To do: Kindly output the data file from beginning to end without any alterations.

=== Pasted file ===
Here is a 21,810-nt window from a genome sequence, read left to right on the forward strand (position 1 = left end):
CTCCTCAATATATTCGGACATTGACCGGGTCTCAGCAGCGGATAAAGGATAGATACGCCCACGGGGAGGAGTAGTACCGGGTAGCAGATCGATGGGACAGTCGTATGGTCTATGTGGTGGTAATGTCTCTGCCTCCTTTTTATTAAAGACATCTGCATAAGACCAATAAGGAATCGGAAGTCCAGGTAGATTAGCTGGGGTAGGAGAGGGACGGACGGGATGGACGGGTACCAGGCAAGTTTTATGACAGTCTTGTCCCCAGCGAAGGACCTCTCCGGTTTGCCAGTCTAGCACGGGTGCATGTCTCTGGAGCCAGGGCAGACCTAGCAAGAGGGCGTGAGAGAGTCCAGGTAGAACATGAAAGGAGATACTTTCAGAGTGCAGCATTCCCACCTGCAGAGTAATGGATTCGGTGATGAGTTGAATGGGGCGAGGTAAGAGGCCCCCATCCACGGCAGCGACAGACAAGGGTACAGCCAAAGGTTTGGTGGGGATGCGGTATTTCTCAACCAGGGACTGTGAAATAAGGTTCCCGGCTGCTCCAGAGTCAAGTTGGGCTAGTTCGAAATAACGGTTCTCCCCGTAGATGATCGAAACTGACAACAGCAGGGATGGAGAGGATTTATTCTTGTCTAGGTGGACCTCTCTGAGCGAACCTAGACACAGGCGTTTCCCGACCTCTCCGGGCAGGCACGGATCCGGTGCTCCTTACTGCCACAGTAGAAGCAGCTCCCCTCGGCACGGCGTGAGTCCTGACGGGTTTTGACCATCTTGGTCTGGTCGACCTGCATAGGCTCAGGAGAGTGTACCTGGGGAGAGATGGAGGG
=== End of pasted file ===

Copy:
Here is a 21,810-nt window from a genome sequence, read left to right on the forward strand (position 1 = left end):
CTCCTCAATATATTCGGACATTGACCGGGTCTCAGCAGCGGATAAAGGATAGATACGCCCACGGGGAGGAGTAGTACCGGGTAGCAGATCGATGGGACAGTCGTATGGTCTATGTGGTGGTAATGTCTCTGCCTCCTTTTTATTAAAGACATCTGCATAAGACCAATAAGGAATCGGAAGTCCAGGTAGATTAGCTGGGGTAGGAGAGGGACGGACGGGATGGACGGGTACCAGGCAAGTTTTATGACAGTCTTGTCCCCAGCGAAGGACCTCTCCGGTTTGCCAGTCTAGCACGGGTGCATGTCTCTGGAGCCAGGGCAGACCTAGCAAGAGGGCGTGAGAGAGTCCAGGTAGAACATGAAAGGAGATACTTTCAGAGTGCAGCATTCCCACCTGCAGAGTAATGGATTCGGTGATGAGTTGAATGGGGCGAGGTAAGAGGCCCCCATCCACGGCAGCGACAGACAAGGGTACAGCCAAAGGTTTGGTGGGGATGCGGTATTTCTCAACCAGGGACTGTGAAATAAGGTTCCCGGCTGCTCCAGAGTCAAGTTGGGCTAGTTCGAAATAACGGTTCTCCCCGTAGATGATCGAAACTGACAACAGCAGGGATGGAGAGGATTTATTCTTGTCTAGGTGGACCTCTCTGAGCGAACCTAGACACAGGCGTTTCCCGACCTCTCCGGGCAGGCACGGATCCGGTGCTCCTTACTGCCACAGTAGAAGCAGCTCCCCTCGGCACGGCGTGAGTCCTGACGGGTTTTGACCATCTTGGTCTGGTCGACCTGCATAGGCTCAGGAGAGTGTACCTGGGGAGAGATGGAGGG